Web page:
After spending a few days on a camel safari in Jaisalmer, Rajasthan, we headed to Varanasi, a city in the north Indian state of Uttar Pradesh. When I say headed we didn’t just pop over there, oh no, we spent 26 hours sitting on a train before we finally arrived. It was actually, surprisingly, one of my favorite train journeys while in India and the time flew by. We ate way too many snacks offered up to the train windows as we pulled into each station, it’d be rude to say no right? Go on then another pakora please. We read, played cards, chatted to a Canadian who shared his fruit with us, then an Israeli guy who came on. Then we slept… a lot. I woke up and 20 minutes later we had arrived in Varanasi. So 26 hours on a train is nothing, blink a few times and you’re there!
Varanasi, the home of Shiva, is regarded as the spiritual capital of India and is said to have been inhabited for 5,000 years which would make it one of the world’s oldest cities. One thing’s for sure, Varanasi is considered the most sacred city on the banks of the River Ganges and it was the most profound place that I visited while in India. Hindus come from all over to pray here, bathe, collect sacred water and attend to their dead.
Travelers such as myself, come to simply observe all of the above, to stand on the sidelines, in awe, bewilderment and with a thumping heart, witnessing the hum drum nature in which the people here deal with life and death.
Around 300 bodies are cremated each day at the Burning Ghats, (ghats are the riverfront steps leading to the banks of the River Ganges). Although Varanasi has 88 ghats in total, most of these are used for bathing and puja ceremonies and only two ghats are used as cremation sites.
I was really tired upon stepping off the train, tired but excited. After a one hour rickshaw ride with Claudine and our new Israeli friend we settled into Vishnu Resthouse and went to Ganga Cafe for a Chinese. Yes that’s correct… a Chinese. Intrepid travelers that we are, we then set off to explore and OMG this place is in your face crazy.
There’s a maze of winding alleyways where you can’t even stretch your arms out fully, street food simmering and bubbling away on every corner, the air is so thick and the heat so suffocating that I could hardly breath. The chaos of daily life in India that I’ve described before and that I love, well times that by ten and you have Varanasi. Along the city’s narrow streets are around 2,000 temples, including Kashi Vishwanath, the Golden Temple, dedicated to the Hindu god Shiva. We escaped the maze and began walking along the ghats, alongside the River Ganges.
Here we came across a derelict old house with no doors and wide open windows. Twenty or so old ladies were sitting around on the floor, some lying, others propped up against the barely still standing walls. It was a dying room. They were waiting to die and their fate awaited them just a stones throw away. We stepped back outside and watched as dead bodies were wrapped in orange cloth, dipped into the Ganges and then burned. Realizing that the wind was blowing ash into our faces we headed to a quieter spot, away from the burning ghats.
It was a surreal first night in Varanasi and what I found most striking was how the people here do not hide from, nor hide, the only inevitability in life: death. They treat death as though it’s just another very normal and mundane part of life, which it is I guess. I would have loved to have asked the ladies in the dying room how they felt. Were they afraid?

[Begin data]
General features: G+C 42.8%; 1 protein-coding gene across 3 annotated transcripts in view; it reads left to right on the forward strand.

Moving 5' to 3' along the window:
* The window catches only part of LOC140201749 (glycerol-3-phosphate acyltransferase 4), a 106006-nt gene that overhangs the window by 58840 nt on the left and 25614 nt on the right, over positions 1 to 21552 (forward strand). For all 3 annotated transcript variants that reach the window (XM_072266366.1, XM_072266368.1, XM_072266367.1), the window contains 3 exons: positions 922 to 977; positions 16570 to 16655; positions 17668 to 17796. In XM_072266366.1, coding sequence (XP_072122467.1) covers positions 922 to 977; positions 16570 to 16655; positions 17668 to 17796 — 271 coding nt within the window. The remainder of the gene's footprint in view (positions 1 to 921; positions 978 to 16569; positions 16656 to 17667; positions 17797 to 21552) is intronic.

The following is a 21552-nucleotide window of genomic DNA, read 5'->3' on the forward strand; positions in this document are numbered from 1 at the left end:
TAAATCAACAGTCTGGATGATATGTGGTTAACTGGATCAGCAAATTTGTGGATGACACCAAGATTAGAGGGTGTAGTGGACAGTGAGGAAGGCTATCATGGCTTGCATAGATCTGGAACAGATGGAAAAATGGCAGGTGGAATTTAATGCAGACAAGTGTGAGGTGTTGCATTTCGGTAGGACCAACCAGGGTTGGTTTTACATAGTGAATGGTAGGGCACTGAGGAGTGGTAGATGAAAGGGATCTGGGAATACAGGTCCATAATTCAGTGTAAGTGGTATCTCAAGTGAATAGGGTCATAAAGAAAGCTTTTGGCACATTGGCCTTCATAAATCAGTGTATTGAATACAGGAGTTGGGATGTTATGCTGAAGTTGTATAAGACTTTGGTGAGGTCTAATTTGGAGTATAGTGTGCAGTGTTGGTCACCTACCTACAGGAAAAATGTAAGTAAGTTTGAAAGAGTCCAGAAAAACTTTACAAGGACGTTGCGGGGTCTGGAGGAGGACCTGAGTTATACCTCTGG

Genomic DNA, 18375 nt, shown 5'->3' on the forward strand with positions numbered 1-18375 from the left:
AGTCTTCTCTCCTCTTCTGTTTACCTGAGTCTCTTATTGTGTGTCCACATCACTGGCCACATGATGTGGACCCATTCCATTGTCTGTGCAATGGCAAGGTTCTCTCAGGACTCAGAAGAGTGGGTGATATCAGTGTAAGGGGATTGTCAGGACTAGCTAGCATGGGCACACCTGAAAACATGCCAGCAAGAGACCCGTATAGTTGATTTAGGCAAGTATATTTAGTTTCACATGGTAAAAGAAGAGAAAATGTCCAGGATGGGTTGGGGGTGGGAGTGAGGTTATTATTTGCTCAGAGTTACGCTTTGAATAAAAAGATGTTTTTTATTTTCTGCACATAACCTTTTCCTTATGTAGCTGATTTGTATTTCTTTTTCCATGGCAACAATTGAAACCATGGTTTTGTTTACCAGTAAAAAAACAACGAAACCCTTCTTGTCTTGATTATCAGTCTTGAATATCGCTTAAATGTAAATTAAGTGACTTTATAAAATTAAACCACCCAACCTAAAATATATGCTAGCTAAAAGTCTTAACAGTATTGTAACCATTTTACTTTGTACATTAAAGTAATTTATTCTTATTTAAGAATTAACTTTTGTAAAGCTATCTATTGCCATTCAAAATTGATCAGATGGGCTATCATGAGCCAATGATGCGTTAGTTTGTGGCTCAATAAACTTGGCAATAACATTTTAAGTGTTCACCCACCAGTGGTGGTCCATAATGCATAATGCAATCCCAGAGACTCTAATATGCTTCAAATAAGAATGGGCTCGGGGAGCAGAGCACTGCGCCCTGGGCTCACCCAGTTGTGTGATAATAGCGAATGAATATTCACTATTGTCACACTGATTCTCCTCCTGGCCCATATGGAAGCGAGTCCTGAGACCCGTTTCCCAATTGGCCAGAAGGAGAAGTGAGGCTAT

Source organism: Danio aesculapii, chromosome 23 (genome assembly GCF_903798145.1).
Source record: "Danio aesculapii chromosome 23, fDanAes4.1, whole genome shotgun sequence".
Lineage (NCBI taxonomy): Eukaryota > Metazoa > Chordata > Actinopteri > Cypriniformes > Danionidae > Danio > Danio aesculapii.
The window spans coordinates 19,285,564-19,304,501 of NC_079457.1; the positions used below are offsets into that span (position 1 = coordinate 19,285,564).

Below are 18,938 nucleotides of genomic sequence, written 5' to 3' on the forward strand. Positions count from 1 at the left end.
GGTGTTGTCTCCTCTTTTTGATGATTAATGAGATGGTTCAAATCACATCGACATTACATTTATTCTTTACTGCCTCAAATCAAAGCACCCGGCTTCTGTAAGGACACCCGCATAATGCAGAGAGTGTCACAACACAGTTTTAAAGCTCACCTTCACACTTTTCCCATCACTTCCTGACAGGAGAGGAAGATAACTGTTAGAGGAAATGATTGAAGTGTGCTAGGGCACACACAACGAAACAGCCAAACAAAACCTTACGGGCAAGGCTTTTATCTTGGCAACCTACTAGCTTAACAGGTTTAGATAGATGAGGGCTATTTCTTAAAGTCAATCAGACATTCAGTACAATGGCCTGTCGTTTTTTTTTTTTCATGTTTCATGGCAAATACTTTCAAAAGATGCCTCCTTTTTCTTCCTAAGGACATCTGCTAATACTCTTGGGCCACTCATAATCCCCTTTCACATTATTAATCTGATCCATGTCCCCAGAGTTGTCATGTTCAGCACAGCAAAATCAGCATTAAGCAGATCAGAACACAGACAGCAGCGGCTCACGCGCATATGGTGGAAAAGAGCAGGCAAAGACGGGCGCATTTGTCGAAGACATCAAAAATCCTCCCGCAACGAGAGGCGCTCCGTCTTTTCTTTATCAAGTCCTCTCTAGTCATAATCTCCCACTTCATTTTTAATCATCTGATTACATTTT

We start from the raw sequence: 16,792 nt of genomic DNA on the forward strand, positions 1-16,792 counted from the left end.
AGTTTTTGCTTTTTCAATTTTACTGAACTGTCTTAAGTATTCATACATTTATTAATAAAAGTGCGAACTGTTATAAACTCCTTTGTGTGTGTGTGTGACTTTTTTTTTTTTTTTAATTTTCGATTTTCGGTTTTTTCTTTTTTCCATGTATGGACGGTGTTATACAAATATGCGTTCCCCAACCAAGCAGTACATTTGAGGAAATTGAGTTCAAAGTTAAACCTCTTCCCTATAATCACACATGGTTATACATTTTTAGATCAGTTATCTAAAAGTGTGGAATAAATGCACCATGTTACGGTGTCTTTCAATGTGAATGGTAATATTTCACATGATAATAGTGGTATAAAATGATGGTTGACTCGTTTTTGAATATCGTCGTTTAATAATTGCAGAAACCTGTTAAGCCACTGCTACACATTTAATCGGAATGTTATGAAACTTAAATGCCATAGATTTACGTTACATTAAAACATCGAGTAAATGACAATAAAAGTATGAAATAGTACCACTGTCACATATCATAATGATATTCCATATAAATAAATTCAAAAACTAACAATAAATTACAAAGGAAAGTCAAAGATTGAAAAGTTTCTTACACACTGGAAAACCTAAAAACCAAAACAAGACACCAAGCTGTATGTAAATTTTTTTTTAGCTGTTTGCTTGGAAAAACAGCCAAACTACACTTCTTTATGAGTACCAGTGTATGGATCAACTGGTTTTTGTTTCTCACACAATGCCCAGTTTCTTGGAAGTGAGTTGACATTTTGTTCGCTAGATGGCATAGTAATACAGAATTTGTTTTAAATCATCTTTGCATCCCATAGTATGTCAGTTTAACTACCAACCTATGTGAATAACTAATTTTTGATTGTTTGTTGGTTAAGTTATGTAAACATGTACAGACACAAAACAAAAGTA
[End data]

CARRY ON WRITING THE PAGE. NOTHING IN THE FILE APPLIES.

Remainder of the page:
Reincarnation plays a large part in the Hindu culture and they believe that if a deceased persons ashes are placed in the Ganges, their soul will go to heaven and therefore escape the cycle of rebirth where they may just get really unlucky and come back as a cow or cockroach. So it’s every Hindu’s wish to be cleansed with the holy waters, cremated at the burning ghats with the eternal fire and then have their ashes thrown into the sacred water of the Ganges. To be gone forever and eternity.
My first attempt at a yoga class the following morning failed. I missed the 8am class but did meet a Baba who read my palm, unconvincingly. Anyway, the 10am yoga class was awesome, with a mad Indian instructor who had the craziest laugh. We kind of just did the tree pose the whole time while he erm laughed at us. Then I hung out afterwards and shared a Thali with the same crazy laughing yoga teacher, who was called Sunny and a girl I bumped into on the street who I’d met previously while in the South.
Every night I was in Varanasi we would end the day sitting on the ghats watching the world go by as the sunset over the Ganges. Holy men doing their prayers and going about their rituals. Listening to the endless bells ringing from every direction, admiring the beautiful colors all around, the women’s multi-colored sarees wafting past.
Read more: A Baba Love Affair – Sadhus In India
Beggars approached every few minutes and hawkers relentlessly tried to sell postcards while we ate Japanese food and Bob Marley got blasted out from Ganga Cafe. As spiritual as Varanasi is, it’s equally as touristy and filthy as hell.
Claudine and I both got sick (we blame the Japanese food) and we felt as though, with the heavy air and claustrophobic vibe of Varanasi, we wouldn’t get better here. The place zapped our energy, as much as it was an unforgettable, once in a lifetime experience to walk the streets and observe life (and death) it was also exhausting and overwhelming. We decided to book a sleeper train for the next day to Rishikesh, up in the mountains, for a dose of much needed fresh air.
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